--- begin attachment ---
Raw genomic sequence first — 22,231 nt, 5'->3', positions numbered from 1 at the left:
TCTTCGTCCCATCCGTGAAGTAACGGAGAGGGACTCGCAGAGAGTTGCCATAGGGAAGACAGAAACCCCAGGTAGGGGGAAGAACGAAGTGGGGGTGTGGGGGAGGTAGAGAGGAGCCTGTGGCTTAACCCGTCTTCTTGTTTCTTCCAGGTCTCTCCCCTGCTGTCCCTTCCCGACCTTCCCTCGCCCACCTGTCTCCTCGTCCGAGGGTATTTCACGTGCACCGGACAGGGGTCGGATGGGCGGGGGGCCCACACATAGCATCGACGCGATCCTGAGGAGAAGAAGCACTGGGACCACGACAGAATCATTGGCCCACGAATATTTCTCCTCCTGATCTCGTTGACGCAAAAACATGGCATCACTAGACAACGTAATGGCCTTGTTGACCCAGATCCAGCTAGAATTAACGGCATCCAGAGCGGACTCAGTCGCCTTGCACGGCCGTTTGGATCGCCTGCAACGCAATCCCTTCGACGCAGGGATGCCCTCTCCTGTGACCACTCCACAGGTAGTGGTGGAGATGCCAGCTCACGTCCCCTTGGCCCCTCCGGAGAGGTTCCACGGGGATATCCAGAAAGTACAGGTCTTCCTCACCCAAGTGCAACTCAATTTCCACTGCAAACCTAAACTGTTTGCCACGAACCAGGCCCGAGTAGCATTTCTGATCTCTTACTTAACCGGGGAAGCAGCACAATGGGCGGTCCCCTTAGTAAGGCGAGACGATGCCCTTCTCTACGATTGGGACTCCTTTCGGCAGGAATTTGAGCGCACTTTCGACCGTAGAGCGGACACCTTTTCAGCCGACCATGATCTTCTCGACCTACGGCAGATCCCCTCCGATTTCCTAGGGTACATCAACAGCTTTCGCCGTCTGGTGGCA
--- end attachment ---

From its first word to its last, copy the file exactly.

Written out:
Raw genomic sequence first — 22,231 nt, 5'->3', positions numbered from 1 at the left:
TCTTCGTCCCATCCGTGAAGTAACGGAGAGGGACTCGCAGAGAGTTGCCATAGGGAAGACAGAAACCCCAGGTAGGGGGAAGAACGAAGTGGGGGTGTGGGGGAGGTAGAGAGGAGCCTGTGGCTTAACCCGTCTTCTTGTTTCTTCCAGGTCTCTCCCCTGCTGTCCCTTCCCGACCTTCCCTCGCCCACCTGTCTCCTCGTCCGAGGGTATTTCACGTGCACCGGACAGGGGTCGGATGGGCGGGGGGCCCACACATAGCATCGACGCGATCCTGAGGAGAAGAAGCACTGGGACCACGACAGAATCATTGGCCCACGAATATTTCTCCTCCTGATCTCGTTGACGCAAAAACATGGCATCACTAGACAACGTAATGGCCTTGTTGACCCAGATCCAGCTAGAATTAACGGCATCCAGAGCGGACTCAGTCGCCTTGCACGGCCGTTTGGATCGCCTGCAACGCAATCCCTTCGACGCAGGGATGCCCTCTCCTGTGACCACTCCACAGGTAGTGGTGGAGATGCCAGCTCACGTCCCCTTGGCCCCTCCGGAGAGGTTCCACGGGGATATCCAGAAAGTACAGGTCTTCCTCACCCAAGTGCAACTCAATTTCCACTGCAAACCTAAACTGTTTGCCACGAACCAGGCCCGAGTAGCATTTCTGATCTCTTACTTAACCGGGGAAGCAGCACAATGGGCGGTCCCCTTAGTAAGGCGAGACGATGCCCTTCTCTACGATTGGGACTCCTTTCGGCAGGAATTTGAGCGCACTTTCGACCGTAGAGCGGACACCTTTTCAGCCGACCATGATCTTCTCGACCTACGGCAGATCCCCTCCGATTTCCTAGGGTACATCAACAGCTTTCGCCGTCTGGTGGCA